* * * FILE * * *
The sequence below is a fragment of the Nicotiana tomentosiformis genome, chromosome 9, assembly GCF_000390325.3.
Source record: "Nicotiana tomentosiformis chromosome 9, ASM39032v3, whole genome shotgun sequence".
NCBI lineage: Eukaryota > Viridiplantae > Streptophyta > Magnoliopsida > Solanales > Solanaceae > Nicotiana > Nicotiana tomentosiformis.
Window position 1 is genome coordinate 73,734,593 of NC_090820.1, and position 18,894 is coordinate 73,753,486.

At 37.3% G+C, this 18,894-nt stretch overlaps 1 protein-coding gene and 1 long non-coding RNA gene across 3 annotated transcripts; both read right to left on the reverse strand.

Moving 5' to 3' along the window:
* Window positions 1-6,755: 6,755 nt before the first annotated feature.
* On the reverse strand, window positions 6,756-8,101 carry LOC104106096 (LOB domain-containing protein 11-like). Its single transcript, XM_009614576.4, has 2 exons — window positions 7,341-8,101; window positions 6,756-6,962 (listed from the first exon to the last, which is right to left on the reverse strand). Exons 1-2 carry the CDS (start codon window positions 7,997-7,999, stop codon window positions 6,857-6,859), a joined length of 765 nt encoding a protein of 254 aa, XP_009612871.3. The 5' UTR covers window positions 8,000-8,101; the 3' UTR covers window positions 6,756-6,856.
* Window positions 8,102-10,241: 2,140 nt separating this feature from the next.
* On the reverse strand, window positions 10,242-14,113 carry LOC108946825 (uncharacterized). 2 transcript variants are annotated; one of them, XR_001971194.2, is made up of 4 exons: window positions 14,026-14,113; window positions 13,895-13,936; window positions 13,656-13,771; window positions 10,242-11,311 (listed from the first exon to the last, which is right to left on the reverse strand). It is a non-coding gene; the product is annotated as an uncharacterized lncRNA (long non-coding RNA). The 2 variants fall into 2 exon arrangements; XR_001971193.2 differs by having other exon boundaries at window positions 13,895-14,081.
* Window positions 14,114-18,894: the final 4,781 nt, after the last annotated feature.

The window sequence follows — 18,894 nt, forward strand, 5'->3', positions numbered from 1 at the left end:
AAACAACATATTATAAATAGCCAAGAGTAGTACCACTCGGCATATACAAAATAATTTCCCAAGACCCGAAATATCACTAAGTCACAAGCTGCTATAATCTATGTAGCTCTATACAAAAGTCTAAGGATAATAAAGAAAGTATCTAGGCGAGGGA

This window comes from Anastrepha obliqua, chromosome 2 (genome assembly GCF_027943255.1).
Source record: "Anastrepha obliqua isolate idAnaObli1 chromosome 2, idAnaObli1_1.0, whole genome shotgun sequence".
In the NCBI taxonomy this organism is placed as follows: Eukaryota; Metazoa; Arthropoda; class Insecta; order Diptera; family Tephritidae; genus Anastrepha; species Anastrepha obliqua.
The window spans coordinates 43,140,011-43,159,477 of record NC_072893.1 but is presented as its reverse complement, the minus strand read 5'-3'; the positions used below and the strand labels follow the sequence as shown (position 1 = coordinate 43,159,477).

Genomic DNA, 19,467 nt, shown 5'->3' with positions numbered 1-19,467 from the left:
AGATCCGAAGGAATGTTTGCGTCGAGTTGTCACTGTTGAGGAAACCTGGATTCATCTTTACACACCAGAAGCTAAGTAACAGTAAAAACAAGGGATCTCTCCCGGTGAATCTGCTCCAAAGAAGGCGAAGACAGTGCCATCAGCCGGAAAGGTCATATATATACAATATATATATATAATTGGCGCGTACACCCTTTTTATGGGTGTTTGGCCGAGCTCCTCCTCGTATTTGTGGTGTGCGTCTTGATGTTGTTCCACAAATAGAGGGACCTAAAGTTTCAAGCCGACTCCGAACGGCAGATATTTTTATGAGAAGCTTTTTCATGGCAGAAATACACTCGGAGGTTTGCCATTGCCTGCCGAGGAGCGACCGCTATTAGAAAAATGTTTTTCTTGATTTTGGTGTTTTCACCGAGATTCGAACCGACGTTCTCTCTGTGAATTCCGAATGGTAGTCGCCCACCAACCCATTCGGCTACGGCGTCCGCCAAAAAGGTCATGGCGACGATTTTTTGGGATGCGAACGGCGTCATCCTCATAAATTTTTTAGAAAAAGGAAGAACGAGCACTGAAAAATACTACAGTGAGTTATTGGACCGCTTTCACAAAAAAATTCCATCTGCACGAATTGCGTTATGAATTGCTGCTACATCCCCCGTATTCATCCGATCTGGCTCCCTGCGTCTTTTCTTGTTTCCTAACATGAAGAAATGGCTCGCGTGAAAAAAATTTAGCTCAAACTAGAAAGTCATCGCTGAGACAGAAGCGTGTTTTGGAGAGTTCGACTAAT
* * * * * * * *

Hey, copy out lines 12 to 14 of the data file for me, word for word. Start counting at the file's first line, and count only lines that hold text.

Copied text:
The window sequence follows — 18,894 nt, forward strand, 5'->3', positions numbered from 1 at the left end:
AAACAACATATTATAAATAGCCAAGAGTAGTACCACTCGGCATATACAAAATAATTTCCCAAGACCCGAAATATCACTAAGTCACAAGCTGCTATAATCTATGTAGCTCTATACAAAAGTCTAAGGATAATAAAGAAAGTATCTAGGCGAGGGA

This window comes from Anastrepha obliqua, chromosome 2 (genome assembly GCF_027943255.1).